© Ryan Rayburn/World Bank
After two successful years bringing major players (including Secretary of State Hillary Clinton) in the water and sanitation sector together for World Water Day, it's a good time to think about taking those collaborative efforts outside the glass atriums of Washington DC and into the field.
In what amounted to a three-day conference hosted by a coalition of organizations like the Center for Strategic and International Studies, WASH Advocacy Initiative and the World Bank, sessions were held discussing issues of monitoring and evaluation and new innovations like FLOW, a platform for making monitoring and evaluation easier and scalable. In other sessions, education, health and environment sector leaders were recruited to join collaborative efforts in finding real solutions to water and sanitation challenges.
Perhaps the most interesting outcome was engaging with organizations discussing ideas to really do business differently. If done, doing business differently would entail shifting away from doing actual program implementation or single, isolated projects alone, to working collaboratively on game changing the approaches on the ground. These approaches might look like collaborative consulting groups, strategic support teams or targeted investment units. Instead of implementing their own projects, these collaborative structures, would look to identify the key leverage points and the right local partners to achieve regional or municipal scale in a particular country as proof points. An example of a leverage point could be helping to foster in-country advocacy, wide-spread use of monitoring and evaluation platforms like FLOW, supporting market-based sanitation solutions or empowering local visionaries to operationalize their dreams.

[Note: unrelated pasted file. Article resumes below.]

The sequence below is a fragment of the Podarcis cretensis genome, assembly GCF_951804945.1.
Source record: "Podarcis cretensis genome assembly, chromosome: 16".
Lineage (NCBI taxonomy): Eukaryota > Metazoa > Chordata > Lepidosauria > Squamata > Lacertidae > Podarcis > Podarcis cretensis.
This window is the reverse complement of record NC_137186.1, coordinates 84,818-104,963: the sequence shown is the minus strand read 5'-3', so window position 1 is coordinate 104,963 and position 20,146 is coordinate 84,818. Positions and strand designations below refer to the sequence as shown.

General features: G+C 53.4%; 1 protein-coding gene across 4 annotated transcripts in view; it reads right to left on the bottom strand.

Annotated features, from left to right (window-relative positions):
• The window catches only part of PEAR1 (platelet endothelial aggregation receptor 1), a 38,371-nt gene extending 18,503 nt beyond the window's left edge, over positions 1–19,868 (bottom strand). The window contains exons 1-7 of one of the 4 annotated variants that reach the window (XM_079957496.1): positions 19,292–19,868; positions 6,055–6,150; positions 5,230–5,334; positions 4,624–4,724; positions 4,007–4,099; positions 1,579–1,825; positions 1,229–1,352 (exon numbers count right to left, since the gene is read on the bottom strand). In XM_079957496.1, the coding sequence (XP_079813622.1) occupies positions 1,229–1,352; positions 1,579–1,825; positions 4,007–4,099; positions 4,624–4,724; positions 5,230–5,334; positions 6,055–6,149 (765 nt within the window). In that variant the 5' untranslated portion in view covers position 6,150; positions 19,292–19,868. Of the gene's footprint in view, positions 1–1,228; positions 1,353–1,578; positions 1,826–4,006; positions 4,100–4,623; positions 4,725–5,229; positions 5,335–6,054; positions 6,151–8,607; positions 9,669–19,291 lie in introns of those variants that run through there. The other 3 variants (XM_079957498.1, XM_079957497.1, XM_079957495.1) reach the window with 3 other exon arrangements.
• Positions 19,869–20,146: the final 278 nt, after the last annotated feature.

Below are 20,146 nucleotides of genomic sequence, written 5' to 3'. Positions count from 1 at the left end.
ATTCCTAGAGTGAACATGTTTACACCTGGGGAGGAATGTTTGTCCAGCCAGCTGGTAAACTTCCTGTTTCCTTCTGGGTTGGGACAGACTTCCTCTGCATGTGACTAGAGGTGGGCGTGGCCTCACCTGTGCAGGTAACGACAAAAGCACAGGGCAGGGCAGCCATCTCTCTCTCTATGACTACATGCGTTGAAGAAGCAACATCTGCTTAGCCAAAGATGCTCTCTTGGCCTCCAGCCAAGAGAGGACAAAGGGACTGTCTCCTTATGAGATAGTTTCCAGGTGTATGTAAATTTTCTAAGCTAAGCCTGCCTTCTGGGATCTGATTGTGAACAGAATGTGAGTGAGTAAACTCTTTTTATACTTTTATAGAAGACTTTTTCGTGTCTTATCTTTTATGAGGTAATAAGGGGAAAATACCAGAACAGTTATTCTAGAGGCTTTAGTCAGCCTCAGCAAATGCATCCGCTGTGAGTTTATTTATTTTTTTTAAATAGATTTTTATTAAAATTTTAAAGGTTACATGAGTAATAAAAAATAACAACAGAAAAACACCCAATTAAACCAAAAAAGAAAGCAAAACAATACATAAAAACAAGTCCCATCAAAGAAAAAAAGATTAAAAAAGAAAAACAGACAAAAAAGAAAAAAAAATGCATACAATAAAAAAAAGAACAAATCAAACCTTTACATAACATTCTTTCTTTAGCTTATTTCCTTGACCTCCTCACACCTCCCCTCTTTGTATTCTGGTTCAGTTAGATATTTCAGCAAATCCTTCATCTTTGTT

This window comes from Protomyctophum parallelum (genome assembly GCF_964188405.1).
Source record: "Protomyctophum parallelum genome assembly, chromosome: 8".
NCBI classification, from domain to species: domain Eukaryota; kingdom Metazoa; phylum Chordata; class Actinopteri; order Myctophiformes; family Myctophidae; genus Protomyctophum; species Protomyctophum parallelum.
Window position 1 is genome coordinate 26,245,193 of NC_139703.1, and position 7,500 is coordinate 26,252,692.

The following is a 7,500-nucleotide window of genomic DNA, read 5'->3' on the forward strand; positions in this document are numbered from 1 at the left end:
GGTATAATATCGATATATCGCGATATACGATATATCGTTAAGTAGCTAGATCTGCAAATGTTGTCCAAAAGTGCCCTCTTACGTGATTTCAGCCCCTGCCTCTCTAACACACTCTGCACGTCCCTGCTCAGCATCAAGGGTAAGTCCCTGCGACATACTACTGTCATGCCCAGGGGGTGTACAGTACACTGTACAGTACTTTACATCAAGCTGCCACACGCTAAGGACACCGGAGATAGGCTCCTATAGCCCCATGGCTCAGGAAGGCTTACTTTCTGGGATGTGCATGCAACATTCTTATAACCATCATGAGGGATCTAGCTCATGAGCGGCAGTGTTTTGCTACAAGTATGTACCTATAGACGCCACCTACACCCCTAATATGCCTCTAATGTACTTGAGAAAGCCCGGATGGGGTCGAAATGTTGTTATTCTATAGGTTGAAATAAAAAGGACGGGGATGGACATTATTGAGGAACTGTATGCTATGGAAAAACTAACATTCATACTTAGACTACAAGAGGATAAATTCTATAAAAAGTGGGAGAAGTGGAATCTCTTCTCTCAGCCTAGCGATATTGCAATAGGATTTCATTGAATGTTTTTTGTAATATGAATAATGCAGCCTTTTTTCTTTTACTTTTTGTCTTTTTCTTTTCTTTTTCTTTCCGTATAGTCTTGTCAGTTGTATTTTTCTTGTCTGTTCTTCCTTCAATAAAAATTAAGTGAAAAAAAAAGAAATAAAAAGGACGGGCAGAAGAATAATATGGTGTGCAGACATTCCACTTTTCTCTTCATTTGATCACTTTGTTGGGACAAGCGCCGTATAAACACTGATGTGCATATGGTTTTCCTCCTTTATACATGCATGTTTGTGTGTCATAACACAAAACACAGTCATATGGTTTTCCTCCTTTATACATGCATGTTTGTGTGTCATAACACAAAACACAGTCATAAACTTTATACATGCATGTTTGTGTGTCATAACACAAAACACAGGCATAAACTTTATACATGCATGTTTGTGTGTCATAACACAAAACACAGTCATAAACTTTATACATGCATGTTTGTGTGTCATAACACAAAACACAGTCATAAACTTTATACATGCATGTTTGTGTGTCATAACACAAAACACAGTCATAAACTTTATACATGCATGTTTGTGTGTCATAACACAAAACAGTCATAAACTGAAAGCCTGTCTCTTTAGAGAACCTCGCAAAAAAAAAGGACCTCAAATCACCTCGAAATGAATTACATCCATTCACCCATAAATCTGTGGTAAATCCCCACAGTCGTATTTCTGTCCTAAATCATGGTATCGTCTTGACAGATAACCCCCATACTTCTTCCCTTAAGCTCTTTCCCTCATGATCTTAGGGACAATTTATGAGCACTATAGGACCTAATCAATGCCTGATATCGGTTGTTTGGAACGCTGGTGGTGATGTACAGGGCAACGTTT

There are two examples of countries poised for testing this collaborative model: Bangladesh and Liberia.
In Bangladesh, you have a visionary Dr. Dibalok Singha, Executive Director of Dushtha Shasthya Kendra (DSK) an NGO that has been working on water and sanitation issues for nearly 20 years in Bangladesh. The test for a collaborative effort would be to find the right leverage to support Dr. Dibalok's vision of improving sanitation on a city wide scale.
In Liberia the Water and Sanitation Program at the World Bank recently mapped more than 7,000 waterpoints in rural Liberia using FLOW. The challenge for a collaborative team in Liberia would be to choose a test district based on this data and find the triggers working with local government and the national government to achieve reliable access to water for everyone in a district.
This is an approach already being experimented with by Water For People and the local government in the Rulindo District of Rwanda.
It is possible to solve the water and sanitation challenge, but it won't be addressed by applying the same thinking as in years past. It will take both technological innovation and innovation in the approaches, and learning why things worked and failed. There is tremendous opportunity to take the collaborative efforts of World Water Day and apply them in the work that we all do day-to-day. Let's get to it.
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